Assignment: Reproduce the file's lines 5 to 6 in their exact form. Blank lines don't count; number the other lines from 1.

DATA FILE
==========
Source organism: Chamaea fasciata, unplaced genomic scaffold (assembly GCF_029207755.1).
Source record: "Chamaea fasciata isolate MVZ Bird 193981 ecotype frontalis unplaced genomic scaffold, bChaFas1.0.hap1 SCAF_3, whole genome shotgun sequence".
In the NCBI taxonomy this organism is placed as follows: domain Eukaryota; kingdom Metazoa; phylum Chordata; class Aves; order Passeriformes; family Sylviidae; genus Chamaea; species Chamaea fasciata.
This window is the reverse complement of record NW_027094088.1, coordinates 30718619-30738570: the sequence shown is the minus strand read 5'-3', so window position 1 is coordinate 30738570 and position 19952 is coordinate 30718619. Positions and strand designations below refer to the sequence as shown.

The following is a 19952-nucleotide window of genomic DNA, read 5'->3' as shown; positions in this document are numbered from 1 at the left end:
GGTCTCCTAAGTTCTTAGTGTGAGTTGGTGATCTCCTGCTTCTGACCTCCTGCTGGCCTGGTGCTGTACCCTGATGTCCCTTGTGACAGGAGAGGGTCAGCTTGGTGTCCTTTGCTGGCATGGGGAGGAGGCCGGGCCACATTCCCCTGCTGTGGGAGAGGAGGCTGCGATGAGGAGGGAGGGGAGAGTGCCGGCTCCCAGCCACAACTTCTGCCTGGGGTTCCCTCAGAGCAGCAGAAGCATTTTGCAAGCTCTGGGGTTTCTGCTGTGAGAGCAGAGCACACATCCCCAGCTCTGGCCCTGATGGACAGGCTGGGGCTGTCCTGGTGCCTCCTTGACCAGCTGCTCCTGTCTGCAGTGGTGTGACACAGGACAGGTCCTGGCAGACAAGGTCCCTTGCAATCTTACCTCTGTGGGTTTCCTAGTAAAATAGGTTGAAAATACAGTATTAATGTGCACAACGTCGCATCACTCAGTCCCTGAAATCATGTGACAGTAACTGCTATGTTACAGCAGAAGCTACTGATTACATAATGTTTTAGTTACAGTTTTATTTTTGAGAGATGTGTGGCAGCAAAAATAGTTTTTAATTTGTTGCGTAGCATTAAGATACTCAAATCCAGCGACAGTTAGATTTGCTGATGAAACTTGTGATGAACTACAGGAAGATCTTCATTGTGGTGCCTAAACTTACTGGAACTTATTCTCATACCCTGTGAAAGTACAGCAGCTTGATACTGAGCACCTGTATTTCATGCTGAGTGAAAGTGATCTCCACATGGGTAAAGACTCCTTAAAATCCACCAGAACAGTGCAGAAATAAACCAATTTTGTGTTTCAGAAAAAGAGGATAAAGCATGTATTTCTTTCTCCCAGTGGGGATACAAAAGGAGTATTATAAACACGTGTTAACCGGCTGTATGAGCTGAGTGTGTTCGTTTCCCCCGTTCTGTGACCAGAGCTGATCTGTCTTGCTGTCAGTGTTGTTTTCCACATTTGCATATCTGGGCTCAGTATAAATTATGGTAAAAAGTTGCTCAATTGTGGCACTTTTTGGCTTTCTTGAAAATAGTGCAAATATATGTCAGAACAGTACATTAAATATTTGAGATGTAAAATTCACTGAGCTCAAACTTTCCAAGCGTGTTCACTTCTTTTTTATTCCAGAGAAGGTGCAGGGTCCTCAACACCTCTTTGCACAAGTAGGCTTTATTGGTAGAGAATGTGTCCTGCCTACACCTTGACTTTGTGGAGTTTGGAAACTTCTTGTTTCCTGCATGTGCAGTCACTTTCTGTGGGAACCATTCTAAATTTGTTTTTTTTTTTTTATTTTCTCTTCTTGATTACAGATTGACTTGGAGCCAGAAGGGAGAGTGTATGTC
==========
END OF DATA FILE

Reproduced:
The following is a 19952-nucleotide window of genomic DNA, read 5'->3' as shown; positions in this document are numbered from 1 at the left end:
GGTCTCCTAAGTTCTTAGTGTGAGTTGGTGATCTCCTGCTTCTGACCTCCTGCTGGCCTGGTGCTGTACCCTGATGTCCCTTGTGACAGGAGAGGGTCAGCTTGGTGTCCTTTGCTGGCATGGGGAGGAGGCCGGGCCACATTCCCCTGCTGTGGGAGAGGAGGCTGCGATGAGGAGGGAGGGGAGAGTGCCGGCTCCCAGCCACAACTTCTGCCTGGGGTTCCCTCAGAGCAGCAGAAGCATTTTGCAAGCTCTGGGGTTTCTGCTGTGAGAGCAGAGCACACATCCCCAGCTCTGGCCCTGATGGACAGGCTGGGGCTGTCCTGGTGCCTCCTTGACCAGCTGCTCCTGTCTGCAGTGGTGTGACACAGGACAGGTCCTGGCAGACAAGGTCCCTTGCAATCTTACCTCTGTGGGTTTCCTAGTAAAATAGGTTGAAAATACAGTATTAATGTGCACAACGTCGCATCACTCAGTCCCTGAAATCATGTGACAGTAACTGCTATGTTACAGCAGAAGCTACTGATTACATAATGTTTTAGTTACAGTTTTATTTTTGAGAGATGTGTGGCAGCAAAAATAGTTTTTAATTTGTTGCGTAGCATTAAGATACTCAAATCCAGCGACAGTTAGATTTGCTGATGAAACTTGTGATGAACTACAGGAAGATCTTCATTGTGGTGCCTAAACTTACTGGAACTTATTCTCATACCCTGTGAAAGTACAGCAGCTTGATACTGAGCACCTGTATTTCATGCTGAGTGAAAGTGATCTCCACATGGGTAAAGACTCCTTAAAATCCACCAGAACAGTGCAGAAATAAACCAATTTTGTGTTTCAGAAAAAGAGGATAAAGCATGTATTTCTTTCTCCCAGTGGGGATACAAAAGGAGTATTATAAACACGTGTTAACCGGCTGTATGAGCTGAGTGTGTTCGTTTCCCCCGTTCTGTGACCAGAGCTGATCTGTCTTGCTGTCAGTGTTGTTTTCCACATTTGCATATCTGGGCTCAGTATAAATTATGGTAAAAAGTTGCTCAATTGTGGCACTTTTTGGCTTTCTTGAAAATAGTGCAAATATATGTCAGAACAGTACATTAAATATTTGAGATGTAAAATTCACTGAGCTCAAACTTTCCAAGCGTGTTCACTTCTTTTTTATTCCAGAGAAGGTGCAGGGTCCTCAACACCTCTTTGCACAAGTAGGCTTTATTGGTAGAGAATGTGTCCTGCCTACACCTTGACTTTGTGGAGTTTGGAAACTTCTTGTTTCCTGCATGTGCAGTCACTTTCTGTGGGAACCATTCTAAATTTGTTTTTTTTTTTTTATTTTCTCTTCTTGATTACAGATTGACTTGGAGCCAGAAGGGAGAGTGTATGTC